Table Talk: A Q&A with Mary Dutton of Ruth’s Chris Steak House

By Tom Bergeron
Jersey City | Sep 25, 2018 at 7:10 am
Q&A

Mary Dutton is the general manager of the Ruth’s Chris restaurant that opened in Jersey City last month. She has been with the company for 10 years, previously serving in the same position at the brand’s Parsippany location. We caught up with her to talk steak, restaurants and doing business with businesses in Jersey City.

ROI-NJ: How will this location be different from Parsippany?

Mary Dutton: Parsippany was more of a suburban location. What we’re really excited about here is the commuter hub right across the street, all the walking traffic, the fact that we are connected to a very healthy and active mall, so we feel like this is going to be like a city location and much different than Parsippany.

ROI: Being in the heart of Jersey City’s financial district means there will be plenty of opportunities to interact with businesses. What is the marketing plan to attract those companies?

Mary Dutton

MD: We’ve put together a marketing plan that includes touching most of the large offices in all of these different buildings. And on our pre-opening nights, we had representatives from many of the large companies. We have a full-time sales manager, and she’s challenged to make sure that all of these companies and businesses know that we’re here and we have private dining space.

ROI: Talk about the restaurant itself: How the layout is different — it is much more open with a lot less of the dark wood that traditional steakhouses have. How will that help you attract more business, not to mention a business clientele?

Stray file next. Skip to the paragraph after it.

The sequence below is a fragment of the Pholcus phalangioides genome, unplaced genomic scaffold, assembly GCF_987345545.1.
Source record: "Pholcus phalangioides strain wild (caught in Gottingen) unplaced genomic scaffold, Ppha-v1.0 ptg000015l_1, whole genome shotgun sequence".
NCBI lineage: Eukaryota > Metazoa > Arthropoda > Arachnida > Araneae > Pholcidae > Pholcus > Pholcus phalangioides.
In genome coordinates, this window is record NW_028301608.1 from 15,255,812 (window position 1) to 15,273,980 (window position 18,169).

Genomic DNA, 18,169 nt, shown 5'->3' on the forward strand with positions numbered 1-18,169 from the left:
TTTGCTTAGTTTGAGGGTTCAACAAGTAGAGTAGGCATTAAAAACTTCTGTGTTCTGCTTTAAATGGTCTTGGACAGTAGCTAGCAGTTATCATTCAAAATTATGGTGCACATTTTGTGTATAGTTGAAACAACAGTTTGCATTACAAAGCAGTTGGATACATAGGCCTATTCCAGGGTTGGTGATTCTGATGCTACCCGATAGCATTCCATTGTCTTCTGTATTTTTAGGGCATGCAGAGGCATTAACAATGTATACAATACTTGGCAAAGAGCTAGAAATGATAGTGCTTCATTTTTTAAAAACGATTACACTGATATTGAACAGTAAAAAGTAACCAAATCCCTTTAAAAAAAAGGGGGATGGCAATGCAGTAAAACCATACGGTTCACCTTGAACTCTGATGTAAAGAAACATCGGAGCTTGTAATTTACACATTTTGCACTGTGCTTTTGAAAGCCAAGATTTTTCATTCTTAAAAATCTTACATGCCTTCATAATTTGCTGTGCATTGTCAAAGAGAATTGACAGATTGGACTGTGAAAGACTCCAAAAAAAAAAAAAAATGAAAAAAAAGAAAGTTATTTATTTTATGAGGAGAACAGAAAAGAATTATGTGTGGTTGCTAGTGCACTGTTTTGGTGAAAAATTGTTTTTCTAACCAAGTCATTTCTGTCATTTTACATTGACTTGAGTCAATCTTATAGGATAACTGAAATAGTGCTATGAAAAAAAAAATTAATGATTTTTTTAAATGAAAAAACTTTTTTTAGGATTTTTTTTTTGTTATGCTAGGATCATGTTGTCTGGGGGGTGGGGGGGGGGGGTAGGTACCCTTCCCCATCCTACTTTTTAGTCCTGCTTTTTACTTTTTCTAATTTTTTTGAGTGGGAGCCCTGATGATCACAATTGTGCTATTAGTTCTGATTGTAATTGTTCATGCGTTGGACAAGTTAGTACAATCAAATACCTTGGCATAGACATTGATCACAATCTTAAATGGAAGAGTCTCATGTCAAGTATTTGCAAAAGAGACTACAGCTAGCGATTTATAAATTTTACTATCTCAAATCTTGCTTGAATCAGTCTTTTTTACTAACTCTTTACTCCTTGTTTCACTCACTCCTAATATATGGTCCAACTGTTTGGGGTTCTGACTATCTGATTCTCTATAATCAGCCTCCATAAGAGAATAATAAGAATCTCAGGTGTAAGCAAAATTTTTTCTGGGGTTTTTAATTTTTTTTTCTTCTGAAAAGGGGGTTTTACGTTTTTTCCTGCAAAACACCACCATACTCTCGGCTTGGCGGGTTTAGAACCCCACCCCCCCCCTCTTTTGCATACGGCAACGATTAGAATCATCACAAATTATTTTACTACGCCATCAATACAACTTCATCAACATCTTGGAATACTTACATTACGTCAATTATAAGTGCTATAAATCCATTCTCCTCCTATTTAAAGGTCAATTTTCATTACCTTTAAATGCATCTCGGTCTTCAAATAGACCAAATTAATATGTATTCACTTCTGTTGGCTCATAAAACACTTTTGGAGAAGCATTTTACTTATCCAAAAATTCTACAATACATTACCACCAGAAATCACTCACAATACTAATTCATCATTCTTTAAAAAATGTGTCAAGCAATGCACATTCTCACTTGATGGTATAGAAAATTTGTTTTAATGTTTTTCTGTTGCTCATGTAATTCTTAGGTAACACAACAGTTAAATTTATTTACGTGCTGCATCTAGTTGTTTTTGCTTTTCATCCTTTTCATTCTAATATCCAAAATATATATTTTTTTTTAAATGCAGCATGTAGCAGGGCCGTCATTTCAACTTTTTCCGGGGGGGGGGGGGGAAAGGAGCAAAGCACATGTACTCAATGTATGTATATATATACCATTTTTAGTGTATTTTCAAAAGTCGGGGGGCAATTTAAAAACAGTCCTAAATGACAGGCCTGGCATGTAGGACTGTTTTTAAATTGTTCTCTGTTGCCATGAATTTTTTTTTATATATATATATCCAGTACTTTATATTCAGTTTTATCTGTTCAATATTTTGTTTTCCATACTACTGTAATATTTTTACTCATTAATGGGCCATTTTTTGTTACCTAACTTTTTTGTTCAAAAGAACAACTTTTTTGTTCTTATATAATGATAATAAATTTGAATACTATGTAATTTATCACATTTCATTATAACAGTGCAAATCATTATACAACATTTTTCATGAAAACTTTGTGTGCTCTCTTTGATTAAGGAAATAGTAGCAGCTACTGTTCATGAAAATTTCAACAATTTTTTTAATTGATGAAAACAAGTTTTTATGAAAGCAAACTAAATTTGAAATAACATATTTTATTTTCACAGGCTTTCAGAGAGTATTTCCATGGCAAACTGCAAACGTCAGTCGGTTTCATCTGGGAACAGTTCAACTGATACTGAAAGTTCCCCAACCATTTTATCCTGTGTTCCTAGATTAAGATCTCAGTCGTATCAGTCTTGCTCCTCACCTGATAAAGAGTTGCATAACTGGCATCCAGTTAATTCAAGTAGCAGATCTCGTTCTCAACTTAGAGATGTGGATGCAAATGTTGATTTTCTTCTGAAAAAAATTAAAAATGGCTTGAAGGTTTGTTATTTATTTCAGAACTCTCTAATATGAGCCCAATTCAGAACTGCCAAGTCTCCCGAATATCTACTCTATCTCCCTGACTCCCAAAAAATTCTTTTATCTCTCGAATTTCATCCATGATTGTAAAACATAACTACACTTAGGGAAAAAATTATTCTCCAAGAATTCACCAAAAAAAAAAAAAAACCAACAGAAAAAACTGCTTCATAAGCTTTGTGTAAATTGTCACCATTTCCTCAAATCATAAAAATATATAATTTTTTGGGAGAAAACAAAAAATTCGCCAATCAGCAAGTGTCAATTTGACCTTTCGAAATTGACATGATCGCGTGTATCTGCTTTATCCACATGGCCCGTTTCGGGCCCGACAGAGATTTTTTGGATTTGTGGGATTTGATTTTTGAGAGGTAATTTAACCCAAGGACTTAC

MD: We’re really trying to move into the more light and airy and open active vibe than the old steakhouse experience of 20 years ago, where it was the dark wood and the dark curtains and the hushed tones. In all of our new stores now, we’ve put a lot more emphasis in the bar area and happy hours. We’ve had great success making this a meeting spot that people feel comfortable coming to one or two days a week instead of just a place that you can come two times a year on special occasions.

ROI: Let’s talk about the experience more. It still can be great for special occasions, but not everybody who walks in here wants a three-hour meal. How do you serve both needs?

MD: We actually recognize that as a brand, and have done a lot of work toward making this bar and lounge area a little quicker service, if that’s what the guests are desiring. We do have some lighter fare that’s available in here and a greater array of appetizers and quick meals.

And we’re also teaching our service and our bartenders to gauge what the guest is looking for when they come in. We ask them, ‘Are you on your way to something?’ And if they do want to have an hour meal, we are set up in the kitchen and both in our front of house training to get people in and out of here rapidly.

ROI: Steak restaurants came back in vogue about a decade ago. They clearly are going strong right now. But where do you see steak restaurants in the arc of the business — especially a business that is trying to figure out the eating habits of millennials?

MD: That’s an easy one. I’ve got a great answer for you. For 53 years and counting. There’s not too many other steak restaurants in the country that can say that they’ve been around for 50 years. I think the Ruth’s Chris brand is going to stand alone for 50 years going forward.